Why do Cats Knead? The Fascinating Behaviour Explained

Why do Cats Knead? The Fascinating Behaviour Explained

Does your cat like to make bread often? Yes, I am talking about him/her kneading your blanket or if you’re really lucky (khm…unlucky) your stomach.

There’s not a worse feeling than him putting his nails up your skin, but how can you complain when they’re so cute? I believe a lot of cat owners will agree with me on this.

Cats are enigmatic creatures, often surprising us with their quirky habits and behaviors. One such intriguing behavior is cat kneading, a rhythmic pressing motion cats make with their paws. 

This adorable yet perplexing action has puzzled cat owners all over the globe. But why do cats knead?

Let’s discover why they do this and whether this behavior reveals hidden aspects of a cat’s emotional or physical well-being that we, as cat owners, should be more attuned to. 

Before delving into the why, it’s essential to understand what cat kneading is. 

Kneading is a common behavior observed in domestic cats, where they push their paws in and out against a soft surface, such as a blanket, pillow, or even their human companion’s lap. This action is usually performed with their front paws, alternating between left and right, and often accompanied by a contented purring.

Cats may knead while they’re sitting on their owner’s lap when they’re about to settle down for a nap, or even while they’re simply lounging and feeling particularly relaxed and happy. 

Kneading, often referred to as “making biscuits or making bread,” is a behavior that originates from a cat’s infancy. When kittens nurse, they instinctively knead their mother’s belly to stimulate milk flow. This early-life action is not only vital for their survival but also forms a part of their comfort and bonding process with their mother.

As cats grow older, this kneading behavior, although no longer necessary for feeding, often persists. It’s believed to be a carryover from kittenhood, a nostalgic reminder of the comfort and security they felt as newborns. This theory is supported by the observation that cats often knead when they’re feeling relaxed, content, and affectionate.

Real-life example:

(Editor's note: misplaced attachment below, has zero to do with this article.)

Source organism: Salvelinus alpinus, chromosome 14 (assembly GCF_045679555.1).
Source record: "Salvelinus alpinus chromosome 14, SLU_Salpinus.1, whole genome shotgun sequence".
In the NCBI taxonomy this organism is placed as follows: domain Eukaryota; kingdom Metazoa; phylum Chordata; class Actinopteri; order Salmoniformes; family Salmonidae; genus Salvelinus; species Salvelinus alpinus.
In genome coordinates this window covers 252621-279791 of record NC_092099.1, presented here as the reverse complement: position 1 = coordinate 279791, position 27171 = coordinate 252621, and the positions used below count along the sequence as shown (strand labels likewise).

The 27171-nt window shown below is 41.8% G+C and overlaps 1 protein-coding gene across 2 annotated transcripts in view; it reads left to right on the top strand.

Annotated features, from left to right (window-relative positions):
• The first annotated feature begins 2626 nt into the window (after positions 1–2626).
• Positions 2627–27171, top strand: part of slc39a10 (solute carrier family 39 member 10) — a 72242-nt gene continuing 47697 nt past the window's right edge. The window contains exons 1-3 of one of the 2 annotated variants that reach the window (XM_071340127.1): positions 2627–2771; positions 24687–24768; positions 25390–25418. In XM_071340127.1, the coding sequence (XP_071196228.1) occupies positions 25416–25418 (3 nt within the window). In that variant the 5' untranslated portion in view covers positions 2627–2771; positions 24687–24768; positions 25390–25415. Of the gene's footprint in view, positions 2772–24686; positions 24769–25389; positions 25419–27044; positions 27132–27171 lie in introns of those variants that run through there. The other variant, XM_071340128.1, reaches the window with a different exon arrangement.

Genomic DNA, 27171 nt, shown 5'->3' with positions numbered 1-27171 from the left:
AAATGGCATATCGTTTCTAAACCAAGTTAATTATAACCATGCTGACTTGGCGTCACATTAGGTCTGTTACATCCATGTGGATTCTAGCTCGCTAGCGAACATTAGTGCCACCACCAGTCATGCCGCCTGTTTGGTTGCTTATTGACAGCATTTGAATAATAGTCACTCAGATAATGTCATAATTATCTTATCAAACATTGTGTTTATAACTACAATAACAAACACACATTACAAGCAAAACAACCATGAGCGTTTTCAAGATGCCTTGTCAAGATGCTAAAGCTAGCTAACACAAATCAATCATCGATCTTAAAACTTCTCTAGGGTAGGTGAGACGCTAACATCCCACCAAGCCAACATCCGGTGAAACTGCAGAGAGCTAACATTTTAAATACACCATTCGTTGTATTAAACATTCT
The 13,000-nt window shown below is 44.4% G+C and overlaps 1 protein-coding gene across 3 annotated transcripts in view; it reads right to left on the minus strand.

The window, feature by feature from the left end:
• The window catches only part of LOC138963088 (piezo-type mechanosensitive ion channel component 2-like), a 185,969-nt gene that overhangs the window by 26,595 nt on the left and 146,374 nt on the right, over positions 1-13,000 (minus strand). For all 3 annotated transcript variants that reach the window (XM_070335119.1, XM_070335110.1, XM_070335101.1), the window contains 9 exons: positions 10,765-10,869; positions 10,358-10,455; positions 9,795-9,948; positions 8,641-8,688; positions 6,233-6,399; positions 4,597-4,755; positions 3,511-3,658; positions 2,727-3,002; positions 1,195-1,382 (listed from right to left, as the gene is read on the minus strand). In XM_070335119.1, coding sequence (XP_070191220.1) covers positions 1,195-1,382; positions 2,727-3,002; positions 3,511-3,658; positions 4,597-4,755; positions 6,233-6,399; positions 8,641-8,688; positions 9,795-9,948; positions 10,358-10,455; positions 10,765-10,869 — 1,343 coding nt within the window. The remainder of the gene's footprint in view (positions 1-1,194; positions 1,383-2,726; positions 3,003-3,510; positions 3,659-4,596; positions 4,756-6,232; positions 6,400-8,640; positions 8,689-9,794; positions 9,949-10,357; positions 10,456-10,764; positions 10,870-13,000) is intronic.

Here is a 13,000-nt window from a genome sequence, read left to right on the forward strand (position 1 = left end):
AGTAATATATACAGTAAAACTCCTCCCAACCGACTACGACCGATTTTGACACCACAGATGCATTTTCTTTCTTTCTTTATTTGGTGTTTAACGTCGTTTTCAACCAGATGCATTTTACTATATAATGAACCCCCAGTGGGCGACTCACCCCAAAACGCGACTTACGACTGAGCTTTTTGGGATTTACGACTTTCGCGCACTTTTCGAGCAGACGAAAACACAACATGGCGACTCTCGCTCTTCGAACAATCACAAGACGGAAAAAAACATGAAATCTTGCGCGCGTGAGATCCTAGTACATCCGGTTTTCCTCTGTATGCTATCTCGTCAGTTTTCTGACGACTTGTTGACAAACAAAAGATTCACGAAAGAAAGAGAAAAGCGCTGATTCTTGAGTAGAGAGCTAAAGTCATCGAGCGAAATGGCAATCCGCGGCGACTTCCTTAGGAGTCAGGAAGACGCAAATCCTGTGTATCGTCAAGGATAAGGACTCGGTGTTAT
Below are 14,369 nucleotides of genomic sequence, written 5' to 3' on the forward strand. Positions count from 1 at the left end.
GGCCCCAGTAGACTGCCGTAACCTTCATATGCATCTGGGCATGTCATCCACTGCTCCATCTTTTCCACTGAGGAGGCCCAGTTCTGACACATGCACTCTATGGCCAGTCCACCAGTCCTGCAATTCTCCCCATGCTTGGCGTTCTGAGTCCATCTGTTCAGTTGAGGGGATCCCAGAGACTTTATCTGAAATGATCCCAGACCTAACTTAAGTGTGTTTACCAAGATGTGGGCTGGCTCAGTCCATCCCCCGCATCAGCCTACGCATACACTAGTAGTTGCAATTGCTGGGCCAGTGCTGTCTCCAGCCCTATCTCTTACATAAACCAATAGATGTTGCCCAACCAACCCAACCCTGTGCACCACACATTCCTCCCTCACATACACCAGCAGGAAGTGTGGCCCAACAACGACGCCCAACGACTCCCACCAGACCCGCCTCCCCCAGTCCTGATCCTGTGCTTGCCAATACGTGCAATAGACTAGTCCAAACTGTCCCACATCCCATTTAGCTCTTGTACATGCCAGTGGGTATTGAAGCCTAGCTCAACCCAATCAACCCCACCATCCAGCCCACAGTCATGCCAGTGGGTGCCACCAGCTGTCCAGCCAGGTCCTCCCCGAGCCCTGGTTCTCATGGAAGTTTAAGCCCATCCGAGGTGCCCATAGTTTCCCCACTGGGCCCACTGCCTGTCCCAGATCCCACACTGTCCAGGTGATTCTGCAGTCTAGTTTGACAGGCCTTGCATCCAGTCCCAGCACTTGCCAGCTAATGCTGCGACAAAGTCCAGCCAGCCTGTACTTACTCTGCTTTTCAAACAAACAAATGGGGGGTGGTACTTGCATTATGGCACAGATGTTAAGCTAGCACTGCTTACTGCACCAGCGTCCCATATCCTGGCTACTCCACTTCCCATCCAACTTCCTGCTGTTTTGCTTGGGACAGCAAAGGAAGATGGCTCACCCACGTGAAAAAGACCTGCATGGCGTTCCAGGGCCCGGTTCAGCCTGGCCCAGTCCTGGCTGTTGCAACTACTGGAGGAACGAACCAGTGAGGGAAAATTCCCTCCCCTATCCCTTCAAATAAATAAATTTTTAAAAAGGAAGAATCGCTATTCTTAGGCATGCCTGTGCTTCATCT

Consider Molly, a domestic shorthair who kneads her owner’s lap every evening. This behavior seems to transport Molly back to her kitten days, creating a serene and contented atmosphere, reminiscent of the safety and comfort she experienced as a young cat.

Cats are known for their territorial nature, and kneading plays a role in this instinctual behavior. The pads of a cat’s paws contain scent glands, and when they knead, they’re also marking their territory with their unique scent. This is a subtle way of claiming their favorite spots or even their human companions.

Moreover, cat kneading is often a sign of affection. When your cat kneads your lap or snuggles next to you, it’s a sign of trust and love. It’s their way of showing that they feel safe and attached to you.

Practical advice: 

If your cat kneads you, it’s a sign of affection. However, if the kneading is accompanied by sharp claws, gently guide your cat to a soft blanket or a pillow to knead on. This can protect your skin while allowing your cat to express affection comfortably.

If a blanket trick doesn’t work, keep your cat’s nails trimmed to prevent painful kneading on your lap. Trimming your cat’s nails not only enhances the comfort of cuddling with them but also helps prevent ingrown nails and protects your furniture from their curious paws.

If you find freshly trimmed nails still cause havoc to your lap, add a cozy blanket between yourself and your cat. Or, gently stand up and walk away so your cat can’t sit on your lap.

If your cat’s kneading on your lap gets uncomfortable, gently guide her to knead on a suitable surface such as a blanket instead. It’s okay to not want your cat on your lap, and you might feel better if you redirect your cat with a treat rather than just putting him/her down. 

Gently nudge her to the side or entice her with a treat or toy. Use positive reinforcement training by rewarding her with treats, verbal, or physical praise when she makes biscuits on the wanted surface.

Kneading isn’t just about affection or territory; it’s also a self-soothing behavior. 

Kneading serves a physical purpose. When cats knead, they are essentially stretching their muscles. This action can be likened to a mini yoga session, or as cat enthusiasts might playfully call it, a “meowoga” session. The rhythmic pressing of paws against a soft surface helps cats stretch their paws, legs, and even their back muscles, contributing to their physical well-being.

This stretching is particularly important considering the amount of time cats spend sleeping and lounging. Just like humans need to stretch after being in one position for too long, cats use kneading as a way to keep their muscles active and limber. This not only helps in maintaining flexibility but also aids in their agility and mobility.

Cats knead to create a comfortable resting area, reminiscent of their nesting behavior in the wild. This action can also be a stress reliever, helping them to calm down and relax.